Witness List for Price Trial Has Some Heavy-Hitters on Both Sides

Dallas County Commissioner John Wiley Price is slated to go on trial next month on federal corruption charges.
Dallas County Commissioner John Wiley Price is slated to go on trial next month on federal corruption charges.
Alex Scott
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The federal corruption trial of Dallas County Commissioner John Wiley Price, still scheduled to begin next month, will offer a two-month cavalcade of the city’s power elite, according to documents released Thursday by both the prosecution and the defense, but the documents disagree about which side the power elite will come down on.

A witness list filed by the government includes top corporate and civic names, all of whom the government must believe will help federal prosecutors win a conviction of the city’s most influential black officeholder on bribery and tax charges.

Topping the list in terms of local power and glory is H. Ross Perot Jr., chairman of the Perot Companies and Hillwood Development. Close behind are former County Judge Jim Foster, current County Judge Clay Jenkins, County Commissioner Elba Garcia, former County Judge and current University of North Texas System Chancellor Lee Jackson, former County Judge Margaret Keliher, former County Commissioner Maurine Dickey, Methodist Health System board chairman Levi Davis and Dallas school Superintendent Michael Hinojosa.

Those are all names on the government’s list as prosecution witnesses. But some of the big ones on that list also show up as defense witnesses on lists presented by Price’s lawyers.

Price wants to call Perot, for example, who will testify, according to Price’s lawyers, that, “his company did not engage Kathy Nealy to bribe Commissioner Price and did not bribe Commissioner Price or anyone else.”

Nealy, who is Price’s political consultant, is charged with taking part in a decades-long shakedown operation to squeeze bribes from companies seeking to do business with or gain favors from the county. Her case was pulled out of the Price trial earlier this month for a separate trial later due to an argument over an immunity issue.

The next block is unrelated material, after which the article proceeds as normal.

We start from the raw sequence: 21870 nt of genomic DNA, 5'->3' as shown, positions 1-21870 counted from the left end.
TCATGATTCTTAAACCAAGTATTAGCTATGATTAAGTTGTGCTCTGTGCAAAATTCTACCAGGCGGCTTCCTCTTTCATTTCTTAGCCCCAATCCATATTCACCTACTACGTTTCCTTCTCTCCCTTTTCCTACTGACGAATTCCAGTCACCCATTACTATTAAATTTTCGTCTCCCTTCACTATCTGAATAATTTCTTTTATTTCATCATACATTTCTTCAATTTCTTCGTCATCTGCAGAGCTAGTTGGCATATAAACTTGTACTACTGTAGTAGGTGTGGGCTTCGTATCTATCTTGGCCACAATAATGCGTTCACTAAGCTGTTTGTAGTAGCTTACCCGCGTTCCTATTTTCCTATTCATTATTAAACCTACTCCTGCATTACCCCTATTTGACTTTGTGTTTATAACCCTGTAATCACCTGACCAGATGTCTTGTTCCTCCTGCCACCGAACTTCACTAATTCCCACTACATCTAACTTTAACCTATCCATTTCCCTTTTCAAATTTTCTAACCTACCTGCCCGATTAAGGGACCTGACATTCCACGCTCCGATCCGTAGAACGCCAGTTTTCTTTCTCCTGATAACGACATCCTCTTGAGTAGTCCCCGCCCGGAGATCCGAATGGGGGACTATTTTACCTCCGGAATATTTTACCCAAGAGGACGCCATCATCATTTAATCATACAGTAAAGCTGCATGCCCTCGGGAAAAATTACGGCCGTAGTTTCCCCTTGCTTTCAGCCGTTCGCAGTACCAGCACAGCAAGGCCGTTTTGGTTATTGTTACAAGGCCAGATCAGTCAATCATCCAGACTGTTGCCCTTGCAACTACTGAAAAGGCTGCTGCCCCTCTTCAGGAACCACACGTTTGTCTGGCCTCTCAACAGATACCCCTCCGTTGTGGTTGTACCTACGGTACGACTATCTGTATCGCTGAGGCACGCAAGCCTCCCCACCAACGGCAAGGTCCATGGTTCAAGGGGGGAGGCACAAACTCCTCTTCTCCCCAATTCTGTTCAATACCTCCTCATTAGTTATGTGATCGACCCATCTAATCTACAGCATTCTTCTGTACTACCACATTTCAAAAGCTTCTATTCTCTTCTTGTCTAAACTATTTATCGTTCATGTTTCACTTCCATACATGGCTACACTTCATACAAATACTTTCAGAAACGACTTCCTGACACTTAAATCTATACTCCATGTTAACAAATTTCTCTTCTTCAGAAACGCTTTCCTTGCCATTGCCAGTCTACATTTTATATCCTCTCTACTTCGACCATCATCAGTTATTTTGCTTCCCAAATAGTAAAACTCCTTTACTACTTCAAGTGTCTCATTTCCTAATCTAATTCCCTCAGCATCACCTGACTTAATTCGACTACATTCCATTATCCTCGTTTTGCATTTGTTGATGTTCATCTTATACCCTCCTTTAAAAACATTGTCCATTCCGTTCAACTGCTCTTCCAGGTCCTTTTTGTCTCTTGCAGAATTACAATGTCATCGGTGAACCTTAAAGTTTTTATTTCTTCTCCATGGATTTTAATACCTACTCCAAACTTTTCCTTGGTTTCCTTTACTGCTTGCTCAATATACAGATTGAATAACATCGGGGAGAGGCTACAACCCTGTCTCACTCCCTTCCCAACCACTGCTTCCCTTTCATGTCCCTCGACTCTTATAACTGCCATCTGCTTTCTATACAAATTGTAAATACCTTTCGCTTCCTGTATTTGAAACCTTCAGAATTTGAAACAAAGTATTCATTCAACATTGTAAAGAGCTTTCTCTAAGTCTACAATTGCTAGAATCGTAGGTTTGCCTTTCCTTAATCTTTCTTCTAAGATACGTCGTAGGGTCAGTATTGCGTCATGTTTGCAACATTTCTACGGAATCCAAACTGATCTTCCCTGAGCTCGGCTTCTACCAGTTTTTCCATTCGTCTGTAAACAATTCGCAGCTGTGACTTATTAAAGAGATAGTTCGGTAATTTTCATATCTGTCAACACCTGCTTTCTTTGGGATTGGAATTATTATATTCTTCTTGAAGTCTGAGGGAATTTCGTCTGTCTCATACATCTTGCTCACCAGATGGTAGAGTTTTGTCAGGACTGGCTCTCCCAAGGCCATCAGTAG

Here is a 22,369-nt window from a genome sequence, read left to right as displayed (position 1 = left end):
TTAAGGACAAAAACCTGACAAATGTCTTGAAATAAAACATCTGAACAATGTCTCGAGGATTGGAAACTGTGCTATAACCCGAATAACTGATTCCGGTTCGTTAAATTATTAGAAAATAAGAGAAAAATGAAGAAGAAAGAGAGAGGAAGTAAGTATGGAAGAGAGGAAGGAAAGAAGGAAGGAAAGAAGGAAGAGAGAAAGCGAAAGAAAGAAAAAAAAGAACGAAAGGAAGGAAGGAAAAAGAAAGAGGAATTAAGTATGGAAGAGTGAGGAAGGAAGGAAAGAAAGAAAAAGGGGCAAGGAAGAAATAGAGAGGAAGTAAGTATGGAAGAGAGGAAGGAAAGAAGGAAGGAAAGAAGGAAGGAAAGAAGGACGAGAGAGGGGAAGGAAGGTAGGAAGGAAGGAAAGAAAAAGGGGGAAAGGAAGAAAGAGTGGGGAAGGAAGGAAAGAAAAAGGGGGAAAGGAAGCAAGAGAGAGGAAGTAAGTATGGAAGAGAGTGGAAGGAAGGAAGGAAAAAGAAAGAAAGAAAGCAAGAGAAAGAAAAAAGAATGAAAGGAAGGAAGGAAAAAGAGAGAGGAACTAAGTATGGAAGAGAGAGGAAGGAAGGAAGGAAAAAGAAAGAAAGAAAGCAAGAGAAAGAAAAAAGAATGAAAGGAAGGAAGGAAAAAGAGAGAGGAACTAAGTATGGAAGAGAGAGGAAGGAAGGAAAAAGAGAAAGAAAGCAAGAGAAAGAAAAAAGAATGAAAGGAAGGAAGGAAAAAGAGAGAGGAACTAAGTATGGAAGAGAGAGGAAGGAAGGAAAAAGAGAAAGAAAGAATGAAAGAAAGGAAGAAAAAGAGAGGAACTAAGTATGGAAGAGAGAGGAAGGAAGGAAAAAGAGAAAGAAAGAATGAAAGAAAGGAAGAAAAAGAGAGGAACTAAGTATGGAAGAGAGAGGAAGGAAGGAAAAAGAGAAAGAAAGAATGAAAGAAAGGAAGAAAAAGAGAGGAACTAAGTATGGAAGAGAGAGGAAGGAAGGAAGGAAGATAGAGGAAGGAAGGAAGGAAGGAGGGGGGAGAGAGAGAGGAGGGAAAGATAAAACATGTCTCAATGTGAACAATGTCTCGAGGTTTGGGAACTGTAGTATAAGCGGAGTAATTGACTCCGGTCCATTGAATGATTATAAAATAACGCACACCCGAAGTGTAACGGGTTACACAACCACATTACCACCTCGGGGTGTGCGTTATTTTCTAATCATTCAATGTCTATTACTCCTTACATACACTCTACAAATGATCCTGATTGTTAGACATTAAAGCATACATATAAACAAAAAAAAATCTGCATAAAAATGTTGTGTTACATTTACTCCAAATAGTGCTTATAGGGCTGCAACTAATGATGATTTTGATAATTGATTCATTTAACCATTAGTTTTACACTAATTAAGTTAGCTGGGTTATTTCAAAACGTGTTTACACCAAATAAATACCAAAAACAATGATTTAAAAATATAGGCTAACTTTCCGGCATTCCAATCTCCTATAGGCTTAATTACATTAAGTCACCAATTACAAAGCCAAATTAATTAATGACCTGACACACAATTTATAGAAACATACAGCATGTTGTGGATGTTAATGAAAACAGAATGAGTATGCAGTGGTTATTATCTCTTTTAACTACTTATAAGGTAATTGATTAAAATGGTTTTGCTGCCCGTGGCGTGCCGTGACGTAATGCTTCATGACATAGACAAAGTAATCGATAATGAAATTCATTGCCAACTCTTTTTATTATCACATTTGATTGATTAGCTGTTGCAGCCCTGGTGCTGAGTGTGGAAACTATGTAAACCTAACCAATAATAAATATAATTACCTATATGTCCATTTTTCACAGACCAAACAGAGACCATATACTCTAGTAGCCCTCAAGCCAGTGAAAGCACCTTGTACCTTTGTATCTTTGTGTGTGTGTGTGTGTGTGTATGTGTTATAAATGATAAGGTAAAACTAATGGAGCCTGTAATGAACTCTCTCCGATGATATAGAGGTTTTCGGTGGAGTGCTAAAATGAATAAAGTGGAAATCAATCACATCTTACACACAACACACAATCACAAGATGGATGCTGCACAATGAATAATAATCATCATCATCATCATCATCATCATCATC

One thing is clear from the documents filed by both sides last week: The so-called inland port issue will be front and center in the upcoming trials, and that issue more than any of the other matters in which the defendants are charged is what will bring the drama.

The inland port is a shipping and warehousing development in Price’s district. The accusation against Price is that he sabotaged the project as a favor to Perot, whose family controls a competing facility in Fort Worth. In last week’s filings, the government listed dozens of emails and other communications showing that Nealy was heavily involved as Price’s go-between with Hillwood in the inland port matter.

Price’s witness list includes a host of heavy hitters in local business and politics whose testimony, according to Price’s lawyers, will paint him as an honest broker and “flamboyant” champion of the interests of the Dallas black community. Among those names are retired real estate mogul J. McDonald “Don” Williams, Levi Davis (also on the prosecution list), former Dallas City Council member Vonciel Hill, former Dallas Police Chief David Brown and current Dallas County Commissioner Mike Cantrell.

Also on Price’s list is Tom Dunning, who is a prominent establishment civic leader, former chairman of the private Dallas Citizens Council and one-time mayoral candidate. Price’s lawyers say Dunning will testify to the “defendant’s advocacy of economic opportunity for minorities, including affirmative action and minority set asides, including the Dallas historical context,” and also to “defendant Price’s efforts and performance as a public official in Dallas.”